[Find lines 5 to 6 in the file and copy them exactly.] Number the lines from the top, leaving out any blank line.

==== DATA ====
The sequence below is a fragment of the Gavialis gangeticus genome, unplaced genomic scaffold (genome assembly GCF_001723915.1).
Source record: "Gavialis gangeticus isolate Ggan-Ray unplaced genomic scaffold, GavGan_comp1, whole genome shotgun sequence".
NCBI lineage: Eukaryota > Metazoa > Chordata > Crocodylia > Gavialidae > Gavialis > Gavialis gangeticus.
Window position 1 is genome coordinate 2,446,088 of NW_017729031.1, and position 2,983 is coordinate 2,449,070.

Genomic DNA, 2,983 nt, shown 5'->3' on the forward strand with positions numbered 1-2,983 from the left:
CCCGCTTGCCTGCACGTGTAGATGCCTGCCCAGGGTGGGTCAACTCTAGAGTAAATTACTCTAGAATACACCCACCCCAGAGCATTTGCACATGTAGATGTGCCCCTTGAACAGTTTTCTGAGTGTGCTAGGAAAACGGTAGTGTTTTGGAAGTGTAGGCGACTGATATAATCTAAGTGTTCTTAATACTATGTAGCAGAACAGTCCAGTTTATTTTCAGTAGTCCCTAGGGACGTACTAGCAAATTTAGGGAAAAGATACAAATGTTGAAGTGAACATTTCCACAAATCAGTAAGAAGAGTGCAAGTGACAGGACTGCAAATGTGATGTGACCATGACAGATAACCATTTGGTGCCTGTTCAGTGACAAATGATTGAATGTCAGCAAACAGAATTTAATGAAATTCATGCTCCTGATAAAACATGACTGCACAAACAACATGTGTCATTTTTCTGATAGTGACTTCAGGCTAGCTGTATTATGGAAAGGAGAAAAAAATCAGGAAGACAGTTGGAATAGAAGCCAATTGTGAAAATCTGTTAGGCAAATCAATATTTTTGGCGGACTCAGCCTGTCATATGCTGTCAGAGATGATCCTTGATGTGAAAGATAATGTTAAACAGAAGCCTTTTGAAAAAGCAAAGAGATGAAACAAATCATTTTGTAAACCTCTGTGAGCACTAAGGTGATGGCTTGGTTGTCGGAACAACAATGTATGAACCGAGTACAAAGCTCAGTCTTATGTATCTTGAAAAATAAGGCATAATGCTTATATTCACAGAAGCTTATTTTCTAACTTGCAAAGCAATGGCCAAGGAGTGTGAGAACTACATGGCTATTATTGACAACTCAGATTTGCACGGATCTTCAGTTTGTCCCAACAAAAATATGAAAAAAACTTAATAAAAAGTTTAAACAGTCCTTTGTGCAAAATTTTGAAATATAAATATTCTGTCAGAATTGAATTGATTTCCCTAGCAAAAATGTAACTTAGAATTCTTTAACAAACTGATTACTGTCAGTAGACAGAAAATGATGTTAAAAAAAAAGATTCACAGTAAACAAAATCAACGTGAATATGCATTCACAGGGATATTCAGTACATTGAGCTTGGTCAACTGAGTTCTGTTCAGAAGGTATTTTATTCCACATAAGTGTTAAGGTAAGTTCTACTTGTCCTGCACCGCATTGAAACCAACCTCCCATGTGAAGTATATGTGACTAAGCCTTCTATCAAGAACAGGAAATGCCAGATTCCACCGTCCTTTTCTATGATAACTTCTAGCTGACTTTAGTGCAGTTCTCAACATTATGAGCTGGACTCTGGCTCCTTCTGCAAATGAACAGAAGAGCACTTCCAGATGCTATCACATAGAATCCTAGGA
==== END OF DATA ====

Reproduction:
Genomic DNA, 2,983 nt, shown 5'->3' on the forward strand with positions numbered 1-2,983 from the left:
CCCGCTTGCCTGCACGTGTAGATGCCTGCCCAGGGTGGGTCAACTCTAGAGTAAATTACTCTAGAATACACCCACCCCAGAGCATTTGCACATGTAGATGTGCCCCTTGAACAGTTTTCTGAGTGTGCTAGGAAAACGGTAGTGTTTTGGAAGTGTAGGCGACTGATATAATCTAAGTGTTCTTAATACTATGTAGCAGAACAGTCCAGTTTATTTTCAGTAGTCCCTAGGGACGTACTAGCAAATTTAGGGAAAAGATACAAATGTTGAAGTGAACATTTCCACAAATCAGTAAGAAGAGTGCAAGTGACAGGACTGCAAATGTGATGTGACCATGACAGATAACCATTTGGTGCCTGTTCAGTGACAAATGATTGAATGTCAGCAAACAGAATTTAATGAAATTCATGCTCCTGATAAAACATGACTGCACAAACAACATGTGTCATTTTTCTGATAGTGACTTCAGGCTAGCTGTATTATGGAAAGGAGAAAAAAATCAGGAAGACAGTTGGAATAGAAGCCAATTGTGAAAATCTGTTAGGCAAATCAATATTTTTGGCGGACTCAGCCTGTCATATGCTGTCAGAGATGATCCTTGATGTGAAAGATAATGTTAAACAGAAGCCTTTTGAAAAAGCAAAGAGATGAAACAAATCATTTTGTAAACCTCTGTGAGCACTAAGGTGATGGCTTGGTTGTCGGAACAACAATGTATGAACCGAGTACAAAGCTCAGTCTTATGTATCTTGAAAAATAAGGCATAATGCTTATATTCACAGAAGCTTATTTTCTAACTTGCAAAGCAATGGCCAAGGAGTGTGAGAACTACATGGCTATTATTGACAACTCAGATTTGCACGGATCTTCAGTTTGTCCCAACAAAAATATGAAAAAAACTTAATAAAAAGTTTAAACAGTCCTTTGTGCAAAATTTTGAAATATAAATATTCTGTCAGAATTGAATTGATTTCCCTAGCAAAAATGTAACTTAGAATTCTTTAACAAACTGATTACTGTCAGTAGACAGAAAATGATGTTAAAAAAAAAGATTCACAGTAAACAAAATCAACGTGAATATGCATTCACAGGGATATTCAGTACATTGAGCTTGGTCAACTGAGTTCTGTTCAGAAGGTATTTTATTCCACATAAGTGTTAAGGTAAGTTCTACTTGTCCTGCACCGCATTGAAACCAACCTCCCATGTGAAGTATATGTGACTAAGCCTTCTATCAAGAACAGGAAATGCCAGATTCCACCGTCCTTTTCTATGATAACTTCTAGCTGACTTTAGTGCAGTTCTCAACATTATGAGCTGGACTCTGGCTCCTTCTGCAAATGAACAGAAGAGCACTTCCAGATGCTATCACATAGAATCCTAGGA